Newsmaker: Calvin Harris

The Scottish pop star has been named the world’s highest-paid DJ for the third year running, but his relationship with his fellow musician Taylor Swift is what’s really generating headlines.

Kagan Mcleod for The National
Powered by automated translation

The phrase “DJs are the new rock stars” has been on lips since the mid-1990s, when British heavy-hitters such as Fatboy Slim and Paul Oakenfold began headlining mainstream festivals and commanding six-figure sums. But it was the 2010s when DJs, riding the breaking crest of America’s newfound “EDM” trend became celebrity royalty.

The latest klaxon announcing electronic music's dominance came this week, when Forbes named Calvin Harris the world's best-paid DJ for the third year running. He banked US$66 million (Dh242.4m) in the past year – more than the world's best-paid actress, Jennifer Lawrence, earned in the same period, up until June 1.

That $66m is identical to Harris’s 2013-14 earnings, and nearly doubles that of his closest electronic competitor, the French DJ David Guetta, who earned $37m.

While he has toured less in the past year, Harris has kept the coffers full with higher performance fees and lucrative streaming agreements. His hit single Summer was Spotify's seventh most-streamed track of 2014, reportedly earning $1.5m from that service alone.

This year’s earnings have also been bolstered by a seven-figure deal that has seen the 31-year-old Scot modelling Armani underpants, in a series of moody, ­monochrome portraits.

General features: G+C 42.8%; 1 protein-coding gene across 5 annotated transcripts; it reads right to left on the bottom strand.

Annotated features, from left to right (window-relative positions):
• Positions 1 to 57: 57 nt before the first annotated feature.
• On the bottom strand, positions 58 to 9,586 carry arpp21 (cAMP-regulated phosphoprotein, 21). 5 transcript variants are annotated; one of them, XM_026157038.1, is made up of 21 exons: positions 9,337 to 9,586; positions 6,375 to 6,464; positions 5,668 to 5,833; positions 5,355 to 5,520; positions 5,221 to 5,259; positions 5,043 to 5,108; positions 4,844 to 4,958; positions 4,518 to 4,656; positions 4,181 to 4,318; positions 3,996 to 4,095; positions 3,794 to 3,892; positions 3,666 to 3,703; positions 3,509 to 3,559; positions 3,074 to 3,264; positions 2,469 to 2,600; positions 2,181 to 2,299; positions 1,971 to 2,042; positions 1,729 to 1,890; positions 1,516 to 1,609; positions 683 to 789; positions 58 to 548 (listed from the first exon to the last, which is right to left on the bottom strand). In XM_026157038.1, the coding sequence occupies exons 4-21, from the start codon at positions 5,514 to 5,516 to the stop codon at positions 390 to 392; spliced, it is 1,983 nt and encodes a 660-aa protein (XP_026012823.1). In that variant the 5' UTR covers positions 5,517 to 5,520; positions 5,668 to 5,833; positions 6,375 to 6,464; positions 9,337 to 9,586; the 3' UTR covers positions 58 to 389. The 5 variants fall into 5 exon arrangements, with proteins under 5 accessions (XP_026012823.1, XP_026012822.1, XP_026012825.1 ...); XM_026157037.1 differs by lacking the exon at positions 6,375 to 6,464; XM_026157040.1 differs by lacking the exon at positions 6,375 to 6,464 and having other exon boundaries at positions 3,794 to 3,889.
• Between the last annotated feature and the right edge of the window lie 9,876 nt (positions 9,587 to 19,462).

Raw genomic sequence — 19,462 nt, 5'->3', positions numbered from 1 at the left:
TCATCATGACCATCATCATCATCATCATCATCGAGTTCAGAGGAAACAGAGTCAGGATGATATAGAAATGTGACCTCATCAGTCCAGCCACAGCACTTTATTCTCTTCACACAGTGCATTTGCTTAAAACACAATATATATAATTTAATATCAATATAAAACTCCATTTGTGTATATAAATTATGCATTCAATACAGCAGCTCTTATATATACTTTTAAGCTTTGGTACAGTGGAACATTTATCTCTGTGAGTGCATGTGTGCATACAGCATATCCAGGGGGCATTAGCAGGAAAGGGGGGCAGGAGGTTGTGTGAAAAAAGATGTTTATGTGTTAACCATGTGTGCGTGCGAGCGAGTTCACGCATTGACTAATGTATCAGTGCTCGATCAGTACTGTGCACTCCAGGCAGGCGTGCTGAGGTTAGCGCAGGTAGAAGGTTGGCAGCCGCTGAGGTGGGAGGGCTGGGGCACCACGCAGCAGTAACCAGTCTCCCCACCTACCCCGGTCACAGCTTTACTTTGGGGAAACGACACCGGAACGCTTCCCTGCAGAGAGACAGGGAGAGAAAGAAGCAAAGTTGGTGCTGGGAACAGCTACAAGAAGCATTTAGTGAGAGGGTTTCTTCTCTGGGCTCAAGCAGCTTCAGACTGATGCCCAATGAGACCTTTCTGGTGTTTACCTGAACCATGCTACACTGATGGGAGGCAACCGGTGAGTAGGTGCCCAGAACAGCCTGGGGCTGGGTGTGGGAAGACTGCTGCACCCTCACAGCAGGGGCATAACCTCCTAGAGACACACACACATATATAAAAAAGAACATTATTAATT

Yet the headlines about Harris's enormous wealth have been left competing for clicks with other, more earth-swelling news. There's said to be three words that can change one's life. And these words – "I love you" – were what his girlfriend, Taylor Swift, appeared to mouth to him a few hours after the Forbes announcement, from the stage in Los ­Angeles, as the DJ stood watching his flame on Monday night.

Swift, 25, has been busy grabbing headlines of her own this year, most significantly in June when she took on Apple – and won. The multinational backtracked, red-faced, over plans not to pay artists during customers’ trials of the streaming portal ­Apple Music, and Swift’s status as one of the most influential women on the planet was secured.

The American singer-songwriter has amassed her own $200m fortune, including $80m in the past year alone.

The pair, dubbed “Talvin”, only went public with their relationship in May. Yet those three short words may prove far more than a cute milestone in a blossoming romance. Fuelling growing engagement rumours, those words signal the solidification of a new celebrity power couple, “dethroning” Mr and Mrs Carter; Jay Z and Beyoncé earned a collective $110.5m in the period analysed, less than Harris and Swift’s combined $146m.

This isn’t Harris’s first celebrity romance. In June last year, he announced, via Twitter, the end of a year-long relationship with the British singer Rita Ora.